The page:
nbn™ Point-to-Point Access

In the previous post, we have been talking about the TC4 access types, which is the predominant residential and SME deployment type. For readers used to the NZ market, this is close to the UFB Bitstream 2 service in design but can be much slower in terms of speed due to the copper elements (Non-FTTP) in use.

There is also nbn™ Enterprise Ethernet, or nbn™ EE for short, which is a point-to-point (P2P) design with symmetrical speeds that scale up to 10 Gbps and varying levels of class of service (CoS).

Readers who work in the NZ market can think of nbn™ EE as similar to Bitstream 4 or the outgoing HSNS Premium in its design and target market.

The key features of Enterprise Ethernet include:

NBN classes of service

nbn™ Co offers two Classes of Service (CoS) for its Enterprise Ethernet product: High CoS and Low CoS.

High CoS:

High CoS is designed for applications that require high performance and low latency, such as video conferencing or Voice over IP (VoIP). Traffic assigned to the High CoS is given priority over traffic in the Low CoS, meaning it should maintain its performance level even during times of network congestion.

Low CoS:

Low CoS is designed for less sensitive applications, such as general web browsing or email. Traffic in the Low CoS is treated as lower priority compared to High CoS traffic. This means that in times of network congestion, Low CoS traffic may experience slower speeds or higher latency.

By offering these two Classes of Service, nbn™ Co allows businesses to prioritise their network traffic according to their specific needs, ensuring that critical applications get the resources they need to perform optimally.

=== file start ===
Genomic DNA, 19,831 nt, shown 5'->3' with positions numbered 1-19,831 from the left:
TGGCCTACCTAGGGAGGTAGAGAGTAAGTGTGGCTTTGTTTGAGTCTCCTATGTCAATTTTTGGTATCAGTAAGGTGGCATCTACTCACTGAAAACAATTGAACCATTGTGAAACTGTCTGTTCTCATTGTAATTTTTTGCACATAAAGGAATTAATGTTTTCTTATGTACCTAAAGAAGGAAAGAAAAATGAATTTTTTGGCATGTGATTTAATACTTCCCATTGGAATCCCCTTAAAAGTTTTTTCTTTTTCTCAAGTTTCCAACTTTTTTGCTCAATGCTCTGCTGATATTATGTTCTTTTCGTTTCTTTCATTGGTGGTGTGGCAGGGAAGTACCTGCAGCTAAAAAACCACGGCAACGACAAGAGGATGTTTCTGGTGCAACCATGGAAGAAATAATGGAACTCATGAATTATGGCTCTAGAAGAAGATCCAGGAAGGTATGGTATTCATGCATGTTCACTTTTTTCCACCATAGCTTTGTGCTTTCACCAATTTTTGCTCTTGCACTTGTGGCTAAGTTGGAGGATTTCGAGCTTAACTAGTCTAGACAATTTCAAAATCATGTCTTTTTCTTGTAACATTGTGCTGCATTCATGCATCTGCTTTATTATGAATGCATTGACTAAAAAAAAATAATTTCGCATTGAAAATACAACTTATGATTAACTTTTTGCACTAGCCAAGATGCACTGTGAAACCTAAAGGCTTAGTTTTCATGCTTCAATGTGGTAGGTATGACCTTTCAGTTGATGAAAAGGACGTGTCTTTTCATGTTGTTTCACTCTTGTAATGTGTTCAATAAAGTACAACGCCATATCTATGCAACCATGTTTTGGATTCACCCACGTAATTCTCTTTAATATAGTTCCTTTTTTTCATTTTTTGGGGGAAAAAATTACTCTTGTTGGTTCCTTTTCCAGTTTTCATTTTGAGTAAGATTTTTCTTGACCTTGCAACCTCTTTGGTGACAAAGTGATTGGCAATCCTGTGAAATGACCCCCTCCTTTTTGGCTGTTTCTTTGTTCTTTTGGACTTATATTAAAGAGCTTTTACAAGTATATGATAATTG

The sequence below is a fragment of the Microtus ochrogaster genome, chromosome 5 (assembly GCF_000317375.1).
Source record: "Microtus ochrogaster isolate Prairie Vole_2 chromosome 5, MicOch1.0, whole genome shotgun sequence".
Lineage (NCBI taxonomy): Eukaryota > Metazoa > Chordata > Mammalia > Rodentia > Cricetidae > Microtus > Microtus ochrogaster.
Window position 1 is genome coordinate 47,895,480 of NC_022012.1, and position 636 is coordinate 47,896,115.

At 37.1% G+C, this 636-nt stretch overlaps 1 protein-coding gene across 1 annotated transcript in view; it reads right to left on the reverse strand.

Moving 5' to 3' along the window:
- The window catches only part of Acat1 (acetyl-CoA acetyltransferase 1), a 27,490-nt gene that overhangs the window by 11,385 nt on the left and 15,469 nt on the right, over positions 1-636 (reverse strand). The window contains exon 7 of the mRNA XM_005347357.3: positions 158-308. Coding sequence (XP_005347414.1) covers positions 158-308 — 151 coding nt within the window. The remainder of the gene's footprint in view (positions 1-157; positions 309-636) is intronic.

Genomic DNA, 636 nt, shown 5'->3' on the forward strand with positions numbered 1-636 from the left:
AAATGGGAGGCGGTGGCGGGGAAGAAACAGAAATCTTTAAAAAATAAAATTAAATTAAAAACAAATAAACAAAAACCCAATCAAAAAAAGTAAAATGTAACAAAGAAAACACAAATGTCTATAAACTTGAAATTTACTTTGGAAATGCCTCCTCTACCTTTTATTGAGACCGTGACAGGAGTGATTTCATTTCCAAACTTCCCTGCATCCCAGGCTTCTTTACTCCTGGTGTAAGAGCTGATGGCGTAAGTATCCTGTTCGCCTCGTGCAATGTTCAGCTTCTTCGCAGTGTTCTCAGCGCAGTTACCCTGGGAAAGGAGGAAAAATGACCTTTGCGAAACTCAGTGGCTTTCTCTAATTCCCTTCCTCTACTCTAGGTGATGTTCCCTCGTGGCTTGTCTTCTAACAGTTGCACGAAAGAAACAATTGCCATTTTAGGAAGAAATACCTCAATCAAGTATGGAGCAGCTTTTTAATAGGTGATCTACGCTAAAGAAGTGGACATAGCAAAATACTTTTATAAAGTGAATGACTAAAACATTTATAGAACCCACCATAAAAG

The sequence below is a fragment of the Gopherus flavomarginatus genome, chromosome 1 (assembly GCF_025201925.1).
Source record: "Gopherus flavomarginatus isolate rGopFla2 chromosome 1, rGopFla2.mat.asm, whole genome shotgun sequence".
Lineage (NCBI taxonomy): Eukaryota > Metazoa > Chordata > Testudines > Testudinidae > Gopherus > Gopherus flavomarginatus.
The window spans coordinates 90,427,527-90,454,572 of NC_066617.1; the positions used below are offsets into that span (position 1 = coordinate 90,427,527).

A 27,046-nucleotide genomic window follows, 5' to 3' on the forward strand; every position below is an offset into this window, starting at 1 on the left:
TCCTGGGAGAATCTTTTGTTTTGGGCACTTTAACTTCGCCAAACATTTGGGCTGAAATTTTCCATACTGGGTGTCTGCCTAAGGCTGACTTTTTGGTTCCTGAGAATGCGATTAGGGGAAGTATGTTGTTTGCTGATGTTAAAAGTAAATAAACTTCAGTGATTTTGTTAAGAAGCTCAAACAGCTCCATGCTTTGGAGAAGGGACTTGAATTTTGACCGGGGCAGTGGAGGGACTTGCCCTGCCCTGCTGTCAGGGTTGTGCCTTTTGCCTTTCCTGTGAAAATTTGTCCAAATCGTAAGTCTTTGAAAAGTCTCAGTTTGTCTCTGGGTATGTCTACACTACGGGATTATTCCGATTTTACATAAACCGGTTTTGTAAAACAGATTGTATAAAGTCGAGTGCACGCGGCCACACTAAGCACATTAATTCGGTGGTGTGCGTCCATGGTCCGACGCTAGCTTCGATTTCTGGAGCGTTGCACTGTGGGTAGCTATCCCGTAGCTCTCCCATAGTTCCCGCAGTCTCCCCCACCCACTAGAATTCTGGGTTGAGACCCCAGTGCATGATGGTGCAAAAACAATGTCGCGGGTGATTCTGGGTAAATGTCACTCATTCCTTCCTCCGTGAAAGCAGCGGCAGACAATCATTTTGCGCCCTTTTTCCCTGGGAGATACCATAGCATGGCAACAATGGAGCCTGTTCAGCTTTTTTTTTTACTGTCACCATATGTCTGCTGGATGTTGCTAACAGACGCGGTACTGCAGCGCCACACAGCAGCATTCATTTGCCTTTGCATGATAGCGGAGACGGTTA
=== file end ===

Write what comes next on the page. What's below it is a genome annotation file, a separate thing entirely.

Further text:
Connectivity Virtual Circuits

Connectivity Virtual Circuit (CVC) is a crucial component of the nbn™’s pricing model. CVC represents the shared data capacity that Internet Service Providers (ISPs) purchase from nbn™ Co to service their customer base. In simpler terms, it’s the bandwidth “pipe” that ISPs buy, which their customers share.

CVC plays such an important role in nbn™’s wholesale delivery because it directly influences the internet speeds that end-users (customers of the ISPs) can achieve, especially during peak usage times. If an ISP doesn’t purchase enough CVC to cover its customers’ usage, the users may experience slower speeds due to network congestion.

CVC has been criticised throughout the industry, and its lack of popularity stems from…

Phil Britt, the CEO of Aussie Broadband, has been quite vocal about the CVC issue. In 2020, he said:

Phillip Britt
Phillip BrittManaging Director @ Aussie Broadband
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"The CVC pricing construct is fundamentally broken... It simply does not work in an environment where usage is growing at the rates we are currently seeing.”

Michael Malone, founder of iiNet and a director at nbn™ Co, suggested the same in 2020, stating that:

Michael MaloneFounder @ iiNet, and director @ NBN Co
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"The best outcome for consumers would be for CVC to be removed altogether. This would mean that RSPs could deliver whatever speed the customer has purchased, at all times, without being hit with excess charges."

nbn™.Co has made periodic adjustments to its pricing model, including temporary CVC discounts and new bundled pricing options, in response to these concerns. In May 2023, nbn™.co announced it would start to remove CVC charges from its top plans from 2024 in an attempt to drive sales of its higher access cost services. The mixed approach to CVC application will likely continue to confuse ISPs pricing models and drive dissatisfaction with NBN.co within the industry.

CVC can seem like a strange concept to NZ MSPs/telcos as it does not exist in that market. NZ ISPs just need to purchase a handover and circuits, and that is where Australian ISPs would like to get to as well.

Conversely, NZ’s largest UFB carrier, Chorus, provides tail extension services (TES) that allow ISPs to route circuits from all over the country back to a small number of handovers. nbn™ does not currently offer this service, leaving 3rd party aggregators to fill the gap.

Everything NBN Explained

The team is finishing up the upcoming playbook that gives you the detail needed to sell Australian nbn™ internet services effectively. From high-level market intel to service-specific details, it’s all covered.

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